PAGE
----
Approximately 500 people are gathered in and around the lot of Murphy’s Bleachers on a clear Sunday morning. At 9am, the 250 pairs of bikers take off on a three-hour scavenger hunt around Chicago. This Urban Assault Ride, started by Josh Kravetz in Austin, Texas in 2003, is one of ten that takes place throughout the country.
The five checkpoint sites for the race were listed on the UAR Web site months ago, Kravetz says. At each checkpoint, the partners have to work together to complete an obstacle course. Once completed, the team receives a colored bead from a staff member. The bead is then placed on a necklace chain, given out before the race, for safekeeping. There are also two mystery checkpoints that bikers can ride to for bonus.
“It’s a really cool way to get people out in the city on bikes,” he says. “We took it to big cities where bikes play a big role.”
Riding up to one checkpoint behind the Windy City Fieldhouse, riders must wear a helmet with a small, water-filled plastic container attached on top and ride a few feet down to a circle of orange cones, ride around them then ride back to the start.
At Oz Park, teams don’t need their bikes. Instead, they ride up to find a line of shoes—all men’s size thirteen—with a Frisbee attached to each pair and three tennis balls sitting inside the disc. For this Keen Blue Ball Balance challenge, each team member must put on one shoe from the pair, making sure their foot is crossed over their teammate’s, and walk down to a line of orange cones, then walk back. Should the balls fall out, they have to pick them up and put them back on the Frisbee. Lincoln Park’s Whole Foods on Kingsbury, Kozy’s Cyclery on Milwaukee and Wicker Park are also checkpoints.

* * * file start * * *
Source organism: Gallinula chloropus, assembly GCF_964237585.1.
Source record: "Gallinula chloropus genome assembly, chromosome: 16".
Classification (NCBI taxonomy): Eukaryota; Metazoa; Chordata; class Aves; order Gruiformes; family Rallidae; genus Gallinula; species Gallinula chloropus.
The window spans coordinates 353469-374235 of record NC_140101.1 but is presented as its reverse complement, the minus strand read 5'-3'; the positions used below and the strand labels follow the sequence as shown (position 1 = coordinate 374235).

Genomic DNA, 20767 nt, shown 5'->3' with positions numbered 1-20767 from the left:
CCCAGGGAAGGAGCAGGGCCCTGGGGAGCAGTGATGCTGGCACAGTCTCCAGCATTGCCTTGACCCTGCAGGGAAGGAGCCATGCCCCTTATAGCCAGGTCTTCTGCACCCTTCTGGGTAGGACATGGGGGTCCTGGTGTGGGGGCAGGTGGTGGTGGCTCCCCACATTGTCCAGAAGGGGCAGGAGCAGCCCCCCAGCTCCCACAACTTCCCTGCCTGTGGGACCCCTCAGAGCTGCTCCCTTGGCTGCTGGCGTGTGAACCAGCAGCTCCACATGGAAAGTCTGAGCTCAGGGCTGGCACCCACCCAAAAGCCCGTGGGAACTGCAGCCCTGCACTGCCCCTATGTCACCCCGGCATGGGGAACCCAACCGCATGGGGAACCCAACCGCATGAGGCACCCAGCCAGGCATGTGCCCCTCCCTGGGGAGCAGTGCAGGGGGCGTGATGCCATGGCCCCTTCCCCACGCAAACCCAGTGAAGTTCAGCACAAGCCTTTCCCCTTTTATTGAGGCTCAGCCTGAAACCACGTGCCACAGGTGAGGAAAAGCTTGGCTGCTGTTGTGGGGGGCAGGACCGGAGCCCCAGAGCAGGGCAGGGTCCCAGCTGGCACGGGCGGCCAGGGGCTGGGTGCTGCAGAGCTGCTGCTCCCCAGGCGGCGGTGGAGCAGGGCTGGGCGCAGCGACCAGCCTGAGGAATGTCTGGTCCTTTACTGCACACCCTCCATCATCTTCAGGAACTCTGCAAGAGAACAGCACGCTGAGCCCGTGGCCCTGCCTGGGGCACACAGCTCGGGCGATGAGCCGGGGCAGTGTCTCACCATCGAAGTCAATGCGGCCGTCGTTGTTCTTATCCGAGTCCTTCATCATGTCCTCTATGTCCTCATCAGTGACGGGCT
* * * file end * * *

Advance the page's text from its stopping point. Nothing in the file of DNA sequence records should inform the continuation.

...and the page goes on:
The scavenger hunt doesn’t have a set path. Instead, teams must figure out their own way to get to each checkpoint and can arrive at them in any order they choose. Kravetz says it’s a good way for people to figure out how to get around the city safely.
“The cool thing is that a lot of the people who do our events don’t race bikes,” he says. “Since they have to figure out the route around town…what they’re doing is giving themselves safe routes to get around. Ninety percent of people who do our race end up using their bikes more for transportation.”
The first team to hit all the checkpoints and arrive back at Murphy’s Bleachers gets a set of New Belgium Brewing cruiser bikes and first dibs on beer at the after party, which Kravetz says is a major highlight.
UAR also works with cycling nonprofits in each city where the race is held. In Chicago it’s West Town Bikes. Kravetz says UAR also works “off the grid” by using solar-powered trailers for their venues.
“It’s my idea of a perfect day,” Kravetz says. “It’s a team event. You’re hanging out with your buddy or girlfriend or somebody you don’t typically do bike races with. You ride your bike around town and get to feel like a kid again.” (Beth Wang)